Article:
Santa Maria develops a hands-on, career-based agricultural education program for high schoolers

The city of Santa Maria won the 2020 Helen Putnam League Partners Award for Excellence in City-Business Relations. For more information about the award program, visit

The city of Santa Maria is surrounded by fields with over 40,000 acres that grow strawberries, wine grapes, celery, lettuce, peas, squash, cauliflower, broccoli, spinach, and beans. Farms provide nearly 30% of Santa Maria Valley jobs and while many are traditional, the trend is moving towards more sophisticated jobs inside state-of-the-art, multimillion-dollar greenhouse and processing operations. 

Despite the agricultural setting, there are few opportunities for high school youth to learn about farming techniques. The majority of agricultural programs for local high school students are focused on raising animals, not crops. Fortunately, career opportunities for aspiring youth farmers took off in 2017 when four young adults born and raised in the Santa Maria Valley created The Patch. In partnership with the city of Santa Maria and local ag-related businesses, they created a successful hands-on educational program that continues today. 

“As a team of young adults we shared a common interest in enriching our community,” said Patch Program Coordinator Corina Posada. “We were not sure how, but we knew we could produce something amazing by quilting our unique work experiences and interests together.” 

The team proposed a partnership with the city of Santa Maria’s Recreation and Parks Department and Betteravia Farms. Part of the effort included creating a local fall attraction with a corn maze, pumpkin patch, and produce that was accessible and affordable for families of all backgrounds, including those facing financial adversity. 

When the opportunity arose to create a model program with students and local businesses, the city of Santa Maria stepped up. The Mayor’s Task Force for Youth Safety, which is focused on improving opportunities for youth, was a natural fit and the Recreation and Parks Department offered Flores Ranch Park as the pumpkin patch venue.

“This is another successful example of the community’s can-do spirit when challenged to find solutions,” said Santa Maria Mayor Alice Patino.

Betteravia Farms, a large local agriculture business, was also an integral part of the project providing land, labor, and generations of knowledge to The Patch team. Plantel Nursery invited students to prepare more than 10,000 pumpkin transplants, and students were taught the proper technique of how to plant pumpkin seeds to ensure the best growth while in the nursery.

In 2019, The Patch began production at Los Flores Ranch Park and set out to grow over three acres of pumpkins. To give students a hands-on experience, they had used a transplanting machine. Used by farmers on a regular basis, the machine planted over five acres of pumpkins in roughly four hours. Students planted over eight varieties and five acres of pumpkins, which yielded well over 20,000 pumpkins.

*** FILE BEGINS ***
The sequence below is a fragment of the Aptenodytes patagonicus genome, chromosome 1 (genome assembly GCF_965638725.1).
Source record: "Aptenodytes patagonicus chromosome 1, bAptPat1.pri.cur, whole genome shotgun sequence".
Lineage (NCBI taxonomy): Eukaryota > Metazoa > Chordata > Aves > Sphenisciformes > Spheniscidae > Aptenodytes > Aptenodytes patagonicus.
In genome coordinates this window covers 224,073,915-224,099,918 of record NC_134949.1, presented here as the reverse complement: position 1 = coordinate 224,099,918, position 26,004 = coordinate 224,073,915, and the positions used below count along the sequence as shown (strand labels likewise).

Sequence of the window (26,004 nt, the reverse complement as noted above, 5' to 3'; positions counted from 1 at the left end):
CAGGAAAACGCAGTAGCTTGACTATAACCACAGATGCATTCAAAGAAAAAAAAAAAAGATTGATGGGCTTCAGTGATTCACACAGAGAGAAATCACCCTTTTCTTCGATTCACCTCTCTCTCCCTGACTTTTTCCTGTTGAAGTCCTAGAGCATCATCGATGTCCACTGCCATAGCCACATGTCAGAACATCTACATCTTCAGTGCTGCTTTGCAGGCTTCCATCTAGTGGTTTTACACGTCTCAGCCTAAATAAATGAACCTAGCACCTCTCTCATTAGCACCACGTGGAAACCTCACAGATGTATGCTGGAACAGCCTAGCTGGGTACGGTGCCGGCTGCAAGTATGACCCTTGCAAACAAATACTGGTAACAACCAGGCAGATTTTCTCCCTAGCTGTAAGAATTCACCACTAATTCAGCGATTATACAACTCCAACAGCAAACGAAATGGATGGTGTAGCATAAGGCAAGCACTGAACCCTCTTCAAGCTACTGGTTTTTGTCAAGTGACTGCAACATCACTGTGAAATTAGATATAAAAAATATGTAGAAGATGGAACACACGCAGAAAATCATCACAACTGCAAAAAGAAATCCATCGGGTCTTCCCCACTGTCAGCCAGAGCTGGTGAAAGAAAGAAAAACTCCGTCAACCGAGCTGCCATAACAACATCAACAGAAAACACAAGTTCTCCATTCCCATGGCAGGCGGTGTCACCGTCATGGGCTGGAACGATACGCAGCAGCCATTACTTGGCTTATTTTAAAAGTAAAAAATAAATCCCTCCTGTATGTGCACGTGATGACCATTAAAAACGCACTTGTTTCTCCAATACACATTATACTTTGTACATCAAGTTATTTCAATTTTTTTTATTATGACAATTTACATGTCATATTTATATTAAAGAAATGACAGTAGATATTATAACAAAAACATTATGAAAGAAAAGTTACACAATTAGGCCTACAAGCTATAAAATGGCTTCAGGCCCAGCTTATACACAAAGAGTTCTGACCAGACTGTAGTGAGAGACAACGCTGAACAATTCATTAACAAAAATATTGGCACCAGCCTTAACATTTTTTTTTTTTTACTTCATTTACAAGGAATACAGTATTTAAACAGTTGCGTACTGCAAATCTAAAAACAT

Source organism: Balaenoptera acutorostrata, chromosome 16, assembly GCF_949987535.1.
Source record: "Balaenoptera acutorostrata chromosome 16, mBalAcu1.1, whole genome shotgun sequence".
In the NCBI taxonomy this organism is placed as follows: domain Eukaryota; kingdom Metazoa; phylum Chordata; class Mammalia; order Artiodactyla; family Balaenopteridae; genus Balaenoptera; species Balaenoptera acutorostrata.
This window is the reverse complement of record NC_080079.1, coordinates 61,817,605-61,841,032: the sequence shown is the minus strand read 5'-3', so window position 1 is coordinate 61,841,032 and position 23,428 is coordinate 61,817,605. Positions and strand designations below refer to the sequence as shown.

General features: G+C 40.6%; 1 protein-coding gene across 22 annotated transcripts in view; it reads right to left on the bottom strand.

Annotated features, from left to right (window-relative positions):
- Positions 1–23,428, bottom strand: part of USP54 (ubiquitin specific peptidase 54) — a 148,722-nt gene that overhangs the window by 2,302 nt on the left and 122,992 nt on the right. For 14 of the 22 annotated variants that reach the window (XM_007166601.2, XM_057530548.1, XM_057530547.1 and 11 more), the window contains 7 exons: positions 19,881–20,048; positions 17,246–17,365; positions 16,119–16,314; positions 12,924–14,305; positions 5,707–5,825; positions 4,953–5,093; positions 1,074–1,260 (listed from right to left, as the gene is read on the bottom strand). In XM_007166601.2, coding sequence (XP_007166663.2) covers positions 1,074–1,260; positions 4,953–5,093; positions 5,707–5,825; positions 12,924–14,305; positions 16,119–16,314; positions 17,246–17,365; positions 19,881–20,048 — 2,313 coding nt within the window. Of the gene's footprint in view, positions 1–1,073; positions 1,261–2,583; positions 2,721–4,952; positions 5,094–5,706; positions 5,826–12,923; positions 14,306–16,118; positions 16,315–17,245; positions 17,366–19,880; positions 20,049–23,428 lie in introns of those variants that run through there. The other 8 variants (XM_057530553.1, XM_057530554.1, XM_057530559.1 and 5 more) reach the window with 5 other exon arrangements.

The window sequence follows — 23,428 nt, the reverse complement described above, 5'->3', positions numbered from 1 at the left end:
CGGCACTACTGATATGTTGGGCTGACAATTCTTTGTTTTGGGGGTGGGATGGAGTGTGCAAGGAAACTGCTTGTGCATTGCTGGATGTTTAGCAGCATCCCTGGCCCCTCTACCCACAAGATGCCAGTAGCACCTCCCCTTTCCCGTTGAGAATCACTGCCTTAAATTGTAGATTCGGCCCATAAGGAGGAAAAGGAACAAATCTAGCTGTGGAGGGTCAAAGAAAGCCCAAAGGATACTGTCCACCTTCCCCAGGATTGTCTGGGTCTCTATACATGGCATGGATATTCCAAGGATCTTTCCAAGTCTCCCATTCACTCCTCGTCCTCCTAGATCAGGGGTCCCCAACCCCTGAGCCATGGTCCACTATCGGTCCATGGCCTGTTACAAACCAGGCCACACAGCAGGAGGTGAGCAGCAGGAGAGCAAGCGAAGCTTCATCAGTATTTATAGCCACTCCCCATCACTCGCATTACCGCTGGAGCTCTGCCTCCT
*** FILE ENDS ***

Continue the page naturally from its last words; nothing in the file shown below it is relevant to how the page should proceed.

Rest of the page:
“Students who participate in The Patch come from all backgrounds,” Patch Student Coordinator Tyler Dickinson. “Students need the opportunity to get outside and get their hands dirty and gain knowledge in all steps of crop production. Working with our partners, this program makes a real difference.”

The Patch also developed an exhibit center for visitors to learn more about agriculture. As part of the exhibit center, students completed individual research projects and developed displays to share information with visitors such as corn growth, pumpkin varieties, and succulent propagation. 

In preparation for the pumpkin patch, students began attending community events and giving presentations to educate youth and their families about agriculture and the importance of crop science.

City Recreation and Parks Department staff guided students in multiple areas of this program. From the hands-on work of planting pumpkins, networking with community members, to creating fun events, staff were there to guide students along the way. The workdays gave students an opportunity to meet new people, develop leadership skills, learn about crop production, and ultimately help produce an amazing fall attraction for the community. Each team member provided a unique skill set and experience that seamlessly bound The Patch into what it is today. 

“I can’t help but think about the students’ hard work and dedication,” continued Dickinson. “There was not a moment where the students were not laughing and having a good time and as coordinators, we find that extremely important.”

In its first two years, The Patch attracted more than 20,000 visitors, raised $180,000, and awarded $30,000 in scholarships. Enrollment grew from 50 students in 2018 to more than 170 students in 2019. The program is self-sufficient, with revenue of $75,000 from pumpkin sales, parking, donations, and special events. City support hours totaled $4,500.

“We knew a program like The Patch was greatly needed for our youth as agriculture is instrumental to our community,” continued Posada. “This no-cost hands-on agricultural education program for high-school students has been a big hit and our partnership with Santa Maria’s Recreation and Parks Department opened many doors for our program and our students.”

Contact: Mark van de Kamp, public information manager, city of Santa Maria; phone (805) 925-0951 extension 2372; email